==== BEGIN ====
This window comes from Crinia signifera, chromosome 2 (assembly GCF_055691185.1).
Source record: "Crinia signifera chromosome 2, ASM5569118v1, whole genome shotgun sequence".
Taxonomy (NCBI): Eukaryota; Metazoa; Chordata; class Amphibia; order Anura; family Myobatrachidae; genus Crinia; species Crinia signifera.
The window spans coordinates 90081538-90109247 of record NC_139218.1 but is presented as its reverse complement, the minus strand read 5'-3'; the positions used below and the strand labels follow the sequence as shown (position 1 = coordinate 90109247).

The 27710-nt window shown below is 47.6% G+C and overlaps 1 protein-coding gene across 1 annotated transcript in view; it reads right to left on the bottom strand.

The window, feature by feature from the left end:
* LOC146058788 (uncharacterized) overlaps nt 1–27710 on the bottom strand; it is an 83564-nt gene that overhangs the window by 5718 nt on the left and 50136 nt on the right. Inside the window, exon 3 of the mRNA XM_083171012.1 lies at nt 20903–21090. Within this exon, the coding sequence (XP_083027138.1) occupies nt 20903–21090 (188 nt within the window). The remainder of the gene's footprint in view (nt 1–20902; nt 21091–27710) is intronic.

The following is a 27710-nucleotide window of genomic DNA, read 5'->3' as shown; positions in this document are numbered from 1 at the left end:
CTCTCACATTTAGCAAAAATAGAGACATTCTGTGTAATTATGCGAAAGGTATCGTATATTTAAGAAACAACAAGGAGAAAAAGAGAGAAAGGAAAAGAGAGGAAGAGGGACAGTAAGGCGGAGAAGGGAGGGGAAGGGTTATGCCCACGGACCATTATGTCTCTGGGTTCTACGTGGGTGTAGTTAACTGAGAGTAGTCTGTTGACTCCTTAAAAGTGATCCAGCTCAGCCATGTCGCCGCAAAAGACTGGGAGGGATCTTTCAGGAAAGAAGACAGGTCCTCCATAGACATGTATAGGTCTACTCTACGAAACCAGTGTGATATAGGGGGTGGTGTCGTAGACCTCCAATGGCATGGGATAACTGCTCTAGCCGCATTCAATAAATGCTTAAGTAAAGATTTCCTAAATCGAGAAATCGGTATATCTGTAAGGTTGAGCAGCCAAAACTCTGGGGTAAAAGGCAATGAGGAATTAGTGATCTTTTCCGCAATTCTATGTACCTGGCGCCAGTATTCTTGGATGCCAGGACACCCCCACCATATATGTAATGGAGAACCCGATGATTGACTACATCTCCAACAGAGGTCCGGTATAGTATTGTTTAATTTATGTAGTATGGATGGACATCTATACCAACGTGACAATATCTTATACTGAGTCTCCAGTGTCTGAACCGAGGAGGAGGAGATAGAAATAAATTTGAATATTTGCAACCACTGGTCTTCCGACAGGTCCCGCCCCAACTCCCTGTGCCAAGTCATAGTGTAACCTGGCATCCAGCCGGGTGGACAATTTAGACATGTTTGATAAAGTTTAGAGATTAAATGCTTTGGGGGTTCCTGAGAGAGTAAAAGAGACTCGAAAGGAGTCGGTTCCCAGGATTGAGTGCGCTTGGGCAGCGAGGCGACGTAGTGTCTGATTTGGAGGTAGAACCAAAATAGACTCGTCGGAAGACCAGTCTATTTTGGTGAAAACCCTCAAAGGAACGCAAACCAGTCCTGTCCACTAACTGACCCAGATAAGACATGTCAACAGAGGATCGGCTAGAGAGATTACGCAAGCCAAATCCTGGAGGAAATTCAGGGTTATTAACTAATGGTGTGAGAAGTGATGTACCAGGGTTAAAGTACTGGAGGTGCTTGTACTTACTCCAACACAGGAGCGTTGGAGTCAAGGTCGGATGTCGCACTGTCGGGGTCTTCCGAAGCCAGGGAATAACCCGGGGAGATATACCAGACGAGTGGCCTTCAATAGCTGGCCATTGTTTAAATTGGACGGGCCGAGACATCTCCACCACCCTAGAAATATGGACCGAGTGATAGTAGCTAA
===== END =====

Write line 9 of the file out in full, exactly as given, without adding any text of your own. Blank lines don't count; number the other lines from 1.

CTCTCACATTTAGCAAAAATAGAGACATTCTGTGTAATTATGCGAAAGGTATCGTATATTTAAGAAACAACAAGGAGAAAAAGAGAGAAAGGAAAAGAGAGGAAGAGGGACAGTAAGGCGGAGAAGGGAGGGGAAGGGTTATGCCCACGGACCATTATGTCTCTGGGTTCTACGTGGGTGTAGTTAACTGAGAGTAGTCTGTTGACTCCTTAAAAGTGATCCAGCTCAGCCATGTCGCCGCAAAAGACTGGGAGGGATCTTTCAGGAAAGAAGACAGGTCCTCCATAGACATGTATAGGTCTACTCTACGAAACCAGTGTGATATAGGGGGTGGTGTCGTAGACCTCCAATGGCATGGGATAACTGCTCTAGCCGCATTCAATAAATGCTTAAGTAAAGATTTCCTAAATCGAGAAATCGGTATATCTGTAAGGTTGAGCAGCCAAAACTCTGGGGTAAAAGGCAATGAGGAATTAGTGATCTTTTCCGCAATTCTATGTACCTGGCGCCAGTATTCTTGGATGCCAGGACACCCCCACCATATATGTAATGGAGAACCCGATGATTGACTACATCTCCAACAGAGGTCCGGTATAGTATTGTTTAATTTATGTAGTATGGATGGACATCTATACCAACGTGACAATATCTTATACTGAGTCTCCAGTGTCTGAACCGAGGAGGAGGAGATAGAAATAAATTTGAATATTTGCAACCACTGGTCTTCCGACAGGTCCCGCCCCAACTCCCTGTGCCAAGTCATAGTGTAACCTGGCATCCAGCCGGGTGGACAATTTAGACATGTTTGATAAAGTTTAGAGATTAAATGCTTTGGGGGTTCCTGAGAGAGTAAAAGAGACTCGAAAGGAGTCGGTTCCCAGGATTGAGTGCGCTTGGGCAGCGAGGCGACGTAGTGTCTGATTTGGAGGTAGAACCAAAATAGACTCGTCGGAAGACCAGTCTATTTTGGTGAAAACCCTCAAAGGAACGCAAACCAGTCCTGTCCACTAACTGACCCAGATAAGACATGTCAACAGAGGATCGGCTAGAGAGATTACGCAAGCCAAATCCTGGAGGAAATTCAGGGTTATTAACTAATGGTGTGAGAAGTGATGTACCAGGGTTAAAGTACTGGAGGTGCTTGTACTTACTCCAACACAGGAGCGTTGGAGTCAAGGTCGGATGTCGCACTGTCGGGGTCTTCCGAAGCCAGGGAATAACCCGGGGAGATATACCAGACGAGTGGCCTTCAATAGCTGGCCATTGTTTAAATTGGACGGGCCGAGACATCTCCACCACCCTAGAAATATGGACCGAGTGATAGTAGCTAA